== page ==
If Mitt Romney fails to get the Republican nomination, it won’t have anything to do with his much criticized $10,000 bet. For those of you who didn’t watch last night’s 12th Republican debate or followed my live blog of that event (how could you not?), Mitt Romney offered to bet Rick Perry $10,000 that Perry’s claim that, in Romney’s autobiography, Romney advocated using the health care law he helped implement in Massachusetts as a model for the nation was in fact incorrect. The exchange that precipitated Romney’s seeming spontaneous gesture went like this:
Romney: “You know what? You’ve raised that before, Rick.”
Perry: “It was true then, and it’s true now.”
Romney (holding out his hand): “I’ll tell you what, 10,000 bucks? Ten thousand dollar bet?”
Perry: “I’m not in the betting business.”
Here’s the video of the exchange:
I confess that when I saw this exchange I was struck more by the evident hostility between the two, and the fact that Romney was clearly rattled by the exchange, and didn’t really pay much attention to the size of Romney’s bet. It seemed obvious to me that Romney wanted to make the figure large enough to show that he was confident he was right. The size of the bet reflected his confidence, not his wallet. But that’s not how the pundits interpreted his words. Almost immediately – and this is a reminder of how communications technology has changed the dynamics of debate coverage – Democrats were using twitter feeds to point out how Romney’s offer signified just out of touch he is with “ordinary” Americans who couldn’t possibly risk $10,000 in a bet. And, just like that, the $10,000 bet became the defining moment of the debate for Romney, at least as viewed by the pundits. If Romney loses his campaign for the nomination, media wags will undoubtedly cite this as a turning point.
But they will be wrong. To begin, it’s common knowledge that Romney is a wealthy man, a point he acknowledged later in the debate in response to a question asking candidates if they understood financial hardship. (Romney’s net worth is estimated to be somewhere north of $200 million.) It’s not news to Iowans that he’s rich and Romney has never hidden that fact. Moreover, the media focus on the bet “gaffe” ignores that fact that Romney has now been running for president for almost six years – he’s practically a career campaigner! – and he’s never shown any ability to garner anything beyond minority support among Republican voters. By my count, he won eight states in 2008 – none of them with the possible exception of Michigan played any real role in affecting the outcome. I don’t say this to indict his candidacy – I say it to point out that it would be a surprise if he did attract enough Republican support to capture the nomination. I’ve been saying this all along. The media has largely missed this story, but the polling data doesn’t lie. Here’s the RealClear Politics national polls composite reading (Mitt in purple):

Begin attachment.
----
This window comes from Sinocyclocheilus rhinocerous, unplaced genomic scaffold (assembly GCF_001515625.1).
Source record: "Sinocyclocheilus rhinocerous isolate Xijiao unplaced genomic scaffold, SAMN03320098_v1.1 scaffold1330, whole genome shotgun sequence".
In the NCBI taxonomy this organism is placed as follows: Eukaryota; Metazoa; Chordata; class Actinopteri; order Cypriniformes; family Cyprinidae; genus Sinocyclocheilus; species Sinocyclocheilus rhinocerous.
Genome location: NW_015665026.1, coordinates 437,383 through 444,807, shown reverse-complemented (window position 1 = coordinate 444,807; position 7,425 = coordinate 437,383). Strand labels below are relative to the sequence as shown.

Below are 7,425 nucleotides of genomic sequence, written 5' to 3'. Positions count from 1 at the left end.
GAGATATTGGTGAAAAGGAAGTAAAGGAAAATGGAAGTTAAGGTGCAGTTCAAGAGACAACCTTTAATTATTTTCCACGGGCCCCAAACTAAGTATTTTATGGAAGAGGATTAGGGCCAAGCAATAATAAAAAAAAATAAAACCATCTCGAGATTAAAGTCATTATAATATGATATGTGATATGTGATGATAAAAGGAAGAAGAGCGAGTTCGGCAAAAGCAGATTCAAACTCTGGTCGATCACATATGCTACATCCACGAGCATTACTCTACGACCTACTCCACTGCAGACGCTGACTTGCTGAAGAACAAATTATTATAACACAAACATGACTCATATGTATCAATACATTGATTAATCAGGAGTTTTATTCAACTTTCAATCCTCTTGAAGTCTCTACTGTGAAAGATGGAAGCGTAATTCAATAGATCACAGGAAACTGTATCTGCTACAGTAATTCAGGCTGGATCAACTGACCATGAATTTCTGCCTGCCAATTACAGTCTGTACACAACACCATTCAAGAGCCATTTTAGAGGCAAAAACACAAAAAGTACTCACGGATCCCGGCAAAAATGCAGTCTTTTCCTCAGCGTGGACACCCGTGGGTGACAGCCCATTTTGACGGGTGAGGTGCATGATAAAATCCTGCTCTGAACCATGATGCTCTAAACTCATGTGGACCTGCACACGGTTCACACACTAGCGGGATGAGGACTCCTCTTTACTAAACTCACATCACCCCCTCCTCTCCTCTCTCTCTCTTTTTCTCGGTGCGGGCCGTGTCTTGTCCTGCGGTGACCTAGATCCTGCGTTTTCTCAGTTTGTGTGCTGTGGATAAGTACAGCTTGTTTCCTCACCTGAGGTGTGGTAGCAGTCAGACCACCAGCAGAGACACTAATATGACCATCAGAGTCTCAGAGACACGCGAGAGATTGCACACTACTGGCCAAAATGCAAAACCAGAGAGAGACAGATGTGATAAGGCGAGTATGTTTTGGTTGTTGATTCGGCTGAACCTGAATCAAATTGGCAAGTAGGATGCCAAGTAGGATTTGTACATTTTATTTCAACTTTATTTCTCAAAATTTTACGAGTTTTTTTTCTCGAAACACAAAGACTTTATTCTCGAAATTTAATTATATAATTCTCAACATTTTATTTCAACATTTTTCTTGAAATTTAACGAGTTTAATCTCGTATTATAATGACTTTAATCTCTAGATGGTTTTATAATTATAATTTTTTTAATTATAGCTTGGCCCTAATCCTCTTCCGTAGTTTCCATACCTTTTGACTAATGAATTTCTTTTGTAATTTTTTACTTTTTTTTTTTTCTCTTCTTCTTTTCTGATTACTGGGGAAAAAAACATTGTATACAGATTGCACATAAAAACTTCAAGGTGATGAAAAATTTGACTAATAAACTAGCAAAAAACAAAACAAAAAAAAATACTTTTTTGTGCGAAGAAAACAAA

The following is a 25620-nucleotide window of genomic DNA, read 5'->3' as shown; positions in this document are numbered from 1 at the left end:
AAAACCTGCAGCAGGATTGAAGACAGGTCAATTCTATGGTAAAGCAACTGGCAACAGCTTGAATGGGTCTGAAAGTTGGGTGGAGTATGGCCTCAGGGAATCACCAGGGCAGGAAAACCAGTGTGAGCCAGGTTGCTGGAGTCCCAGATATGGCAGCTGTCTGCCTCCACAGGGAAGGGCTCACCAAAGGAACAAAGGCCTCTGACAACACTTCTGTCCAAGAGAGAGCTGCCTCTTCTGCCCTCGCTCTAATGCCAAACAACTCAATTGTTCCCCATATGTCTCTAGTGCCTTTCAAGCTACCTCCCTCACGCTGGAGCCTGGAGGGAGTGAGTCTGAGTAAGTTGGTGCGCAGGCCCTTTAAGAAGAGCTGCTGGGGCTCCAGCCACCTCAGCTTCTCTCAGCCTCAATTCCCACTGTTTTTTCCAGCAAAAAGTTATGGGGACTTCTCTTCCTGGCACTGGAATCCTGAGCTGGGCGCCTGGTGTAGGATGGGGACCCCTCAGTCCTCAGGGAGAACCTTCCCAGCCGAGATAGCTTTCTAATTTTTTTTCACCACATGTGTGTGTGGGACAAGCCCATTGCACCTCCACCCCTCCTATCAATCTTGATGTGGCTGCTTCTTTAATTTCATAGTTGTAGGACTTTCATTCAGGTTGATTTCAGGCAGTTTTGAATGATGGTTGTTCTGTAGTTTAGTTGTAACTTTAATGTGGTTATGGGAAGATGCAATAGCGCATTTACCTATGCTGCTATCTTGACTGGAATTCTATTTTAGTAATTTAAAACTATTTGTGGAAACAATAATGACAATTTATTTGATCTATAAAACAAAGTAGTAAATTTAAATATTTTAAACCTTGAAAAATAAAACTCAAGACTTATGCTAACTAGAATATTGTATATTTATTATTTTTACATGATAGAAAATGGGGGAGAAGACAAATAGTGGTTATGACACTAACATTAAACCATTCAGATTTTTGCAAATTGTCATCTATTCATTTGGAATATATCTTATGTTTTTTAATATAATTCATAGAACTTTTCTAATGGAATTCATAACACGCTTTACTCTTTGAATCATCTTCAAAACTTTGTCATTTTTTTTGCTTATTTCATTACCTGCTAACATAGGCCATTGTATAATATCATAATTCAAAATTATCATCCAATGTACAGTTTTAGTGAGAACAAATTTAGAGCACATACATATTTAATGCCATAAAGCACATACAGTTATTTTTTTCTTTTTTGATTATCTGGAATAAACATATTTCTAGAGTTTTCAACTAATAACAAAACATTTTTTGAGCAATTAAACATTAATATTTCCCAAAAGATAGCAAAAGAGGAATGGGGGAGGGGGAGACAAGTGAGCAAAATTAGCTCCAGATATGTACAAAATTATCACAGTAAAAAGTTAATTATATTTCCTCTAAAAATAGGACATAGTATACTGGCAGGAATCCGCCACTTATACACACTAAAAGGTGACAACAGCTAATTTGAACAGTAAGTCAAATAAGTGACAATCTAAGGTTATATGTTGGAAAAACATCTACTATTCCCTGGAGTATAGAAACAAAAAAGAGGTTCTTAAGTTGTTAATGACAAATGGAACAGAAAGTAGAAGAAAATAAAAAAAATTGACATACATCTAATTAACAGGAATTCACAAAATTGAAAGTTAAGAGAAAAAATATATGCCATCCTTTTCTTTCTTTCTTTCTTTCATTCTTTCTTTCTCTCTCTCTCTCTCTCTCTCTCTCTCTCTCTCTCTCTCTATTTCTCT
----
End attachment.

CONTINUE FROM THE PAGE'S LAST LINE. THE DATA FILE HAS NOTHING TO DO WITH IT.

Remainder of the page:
In November, 2010 – more than a year ago – Mitt was standing at 22.6%, leading the Republican race. Today, more than a year later, and after 12 debates, constant campaigning, endless media coverage, unrelenting support from opinion leaders and party elders, he’s at – drum roll please! – 20.8%! Now guess how much popular support Romney attracted in 2008 among those voting in the Republican nominating contests? Yes, that’s right – he won 22% of the vote!
Since 2007, then, Romney hasn’t gained support, and hasn‘t lost support – although he has lost the lead during the current nominating campaign. (Note – all polling data are from surveys in the field before last night’s debate). In fact, during the current nominating contests, his support has been amazingly consistent – never going above 25% and never dropping below 16%. While the media has spent an inordinate amount of time documenting the rapid change in candidates’ standings, they’ve missed the bigger story: that the purported frontrunner can’t seem to persuade 75% of Republicans to support him. Now, of course, he’s not the frontrunner – but it’s not because he’s lost support.
But, you ask, wasn’t he leading the race until recently? Yes, but Romney has been the “frontrunner” for two reasons: first, his name recognition put him high enough in the polls compared to lesser known candidates to make it appear that he was ahead early in the process, and because the Republican establishment has been fervently touting his candidacy. But the simple fact is that despite all this pressure from opinion leaders to anoint Mitt as the Republican nominee (the Party Decides!), the voters are not buying it – and they never have. Mitt’s sole road to the nomination has always been to win a war of attrition – to hope the other Republicans all flamed out leaving him the last man standing. Nothing that happened last night changed those dynamics.
Don’t believe me? Here’s $1.98 that says I’m right.